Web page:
'The Dying Song': A tale of intriguing sexual relationship through music
A tale of evoking music and intriguing sexual relationship celebrates a lost tradition of Indian music in the form of a play 'The Dying Song,' to be staged at London's prestigious Queen Elizabeth Hall, South Bank, Sunday, 29th June. The play, later, will be be turned into a feature film.
'The Dying Song' traces the untold stories of those who are neither men nor women but have existed in the Indian society for hundreds of years. The play weaves a story of unique sexual fantasy as well as frustration, alongside music that arouses emotions as well as sacrifice. It's intriguing and challenging, say critics who have seen the play in York and Gateshead.
Interspersed with the Indian classical form of singing 'Thumri', the play produced by Asian Music Circuit pays rich tributes to India's androgynous- neither man nor woman- community. For some, they are just 'Eunuchs'. But in the play, they are the sacrificing protagonists in the role of Suraiya.
'The Dying Song,' directed and adapted by Sangeeta Dutta in English from renowned Marathi writer CT Khanolkar's novella 'Devyachi Ayee,' features India's celebrated exponent of thumri and kathak, Bireshwar Gautam, who plays the androgynous singer Suraiya Jaan in the play.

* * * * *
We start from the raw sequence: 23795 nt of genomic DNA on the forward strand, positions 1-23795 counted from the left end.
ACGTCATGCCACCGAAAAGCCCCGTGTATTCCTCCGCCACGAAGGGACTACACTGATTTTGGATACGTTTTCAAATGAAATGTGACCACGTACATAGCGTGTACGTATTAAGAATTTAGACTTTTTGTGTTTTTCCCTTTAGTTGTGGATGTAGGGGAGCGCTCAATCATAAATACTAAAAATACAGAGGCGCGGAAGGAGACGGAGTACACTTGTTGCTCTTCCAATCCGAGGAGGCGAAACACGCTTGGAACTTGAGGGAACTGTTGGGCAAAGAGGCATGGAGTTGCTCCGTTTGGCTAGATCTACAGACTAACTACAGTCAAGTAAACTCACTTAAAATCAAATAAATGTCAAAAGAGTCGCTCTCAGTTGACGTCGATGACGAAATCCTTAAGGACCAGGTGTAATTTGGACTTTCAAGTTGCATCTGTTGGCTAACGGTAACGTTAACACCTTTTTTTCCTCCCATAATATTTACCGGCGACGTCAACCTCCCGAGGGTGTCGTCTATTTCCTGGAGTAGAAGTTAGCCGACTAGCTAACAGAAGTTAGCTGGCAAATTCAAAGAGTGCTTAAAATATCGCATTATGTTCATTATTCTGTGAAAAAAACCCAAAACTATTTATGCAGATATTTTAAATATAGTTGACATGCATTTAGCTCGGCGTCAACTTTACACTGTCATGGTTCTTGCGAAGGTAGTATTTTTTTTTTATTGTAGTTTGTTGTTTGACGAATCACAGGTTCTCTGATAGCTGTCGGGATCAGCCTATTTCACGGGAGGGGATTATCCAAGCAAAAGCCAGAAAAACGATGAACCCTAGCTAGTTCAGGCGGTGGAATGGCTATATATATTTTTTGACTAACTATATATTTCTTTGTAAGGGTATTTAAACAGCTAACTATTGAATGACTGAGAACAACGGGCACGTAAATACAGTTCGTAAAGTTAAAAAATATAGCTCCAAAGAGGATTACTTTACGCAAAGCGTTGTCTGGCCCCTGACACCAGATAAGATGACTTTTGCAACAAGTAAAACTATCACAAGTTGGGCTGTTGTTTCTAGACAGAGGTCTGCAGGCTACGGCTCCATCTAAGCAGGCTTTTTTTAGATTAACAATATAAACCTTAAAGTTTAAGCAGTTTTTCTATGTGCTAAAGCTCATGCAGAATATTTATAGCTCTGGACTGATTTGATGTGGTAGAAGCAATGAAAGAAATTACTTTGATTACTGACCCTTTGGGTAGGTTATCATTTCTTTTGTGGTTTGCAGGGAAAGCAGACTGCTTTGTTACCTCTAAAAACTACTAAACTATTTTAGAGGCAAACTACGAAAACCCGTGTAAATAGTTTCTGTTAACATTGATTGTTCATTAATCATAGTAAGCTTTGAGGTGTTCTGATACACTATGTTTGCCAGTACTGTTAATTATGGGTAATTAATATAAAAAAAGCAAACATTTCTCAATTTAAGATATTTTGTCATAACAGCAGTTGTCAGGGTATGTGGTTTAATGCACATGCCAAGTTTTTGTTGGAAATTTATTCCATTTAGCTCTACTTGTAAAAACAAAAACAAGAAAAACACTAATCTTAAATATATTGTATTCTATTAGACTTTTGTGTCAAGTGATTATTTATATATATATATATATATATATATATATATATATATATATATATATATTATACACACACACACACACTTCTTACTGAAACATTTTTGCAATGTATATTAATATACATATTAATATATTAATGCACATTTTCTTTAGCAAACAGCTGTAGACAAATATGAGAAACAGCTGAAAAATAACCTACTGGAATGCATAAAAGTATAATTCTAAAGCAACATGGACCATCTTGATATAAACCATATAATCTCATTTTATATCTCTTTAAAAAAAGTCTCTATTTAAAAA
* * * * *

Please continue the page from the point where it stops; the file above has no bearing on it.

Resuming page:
"The Dying song is a tribute to the androgynous artist with a nod to the long heritage of female impersonation in Indian Folk Theatre. Our Suraiya embodies many of these ideas and is a direct product of the Theatre/Performance world. Inspirations for me were the voices of Begum Akhtar, Shubha Gurtu, Girija Devi; the play Begum Bharve, the films The Music Room, The Chess Players (dir. Satyajit Ray), Umrao Jaan (dir. Muzaffar Ali) and Pakeezah (dir. Kamal Amrohi)," says the UK-based director of the play Sangeeta Dutta, who is also a documentary filmmaker and film historian. Later, she plans to make a film based on 'The Dying Song'.
Synopsis & Cast: In a crumbling haveli of the Indian city of Bhopal live a mysterious thumri singer Suraiyya (Bireshwar Gautam) and her daughter Champa (Pratima Chatterjee of Tanushree Dance group, Calcutta). When Anand (Rajesh Joshi of BBC Hindi Service)- a new lecturer in the local college- falls in love with Champa, he realises much to his shock that Suraiyya is neither a woman nor man. So how could she be Champa's mother? When confronted, Suraiyya claims she is the wife of a thumri lover Nawab (Pervaiz Alam of iefilmi.com and former BBC journalist) and Champa, indeed, is her daughter.
Accompaniments: Murad Ali (Sarangi), Hanif Khan (Tabla) and Soumik Dutta (Sarod).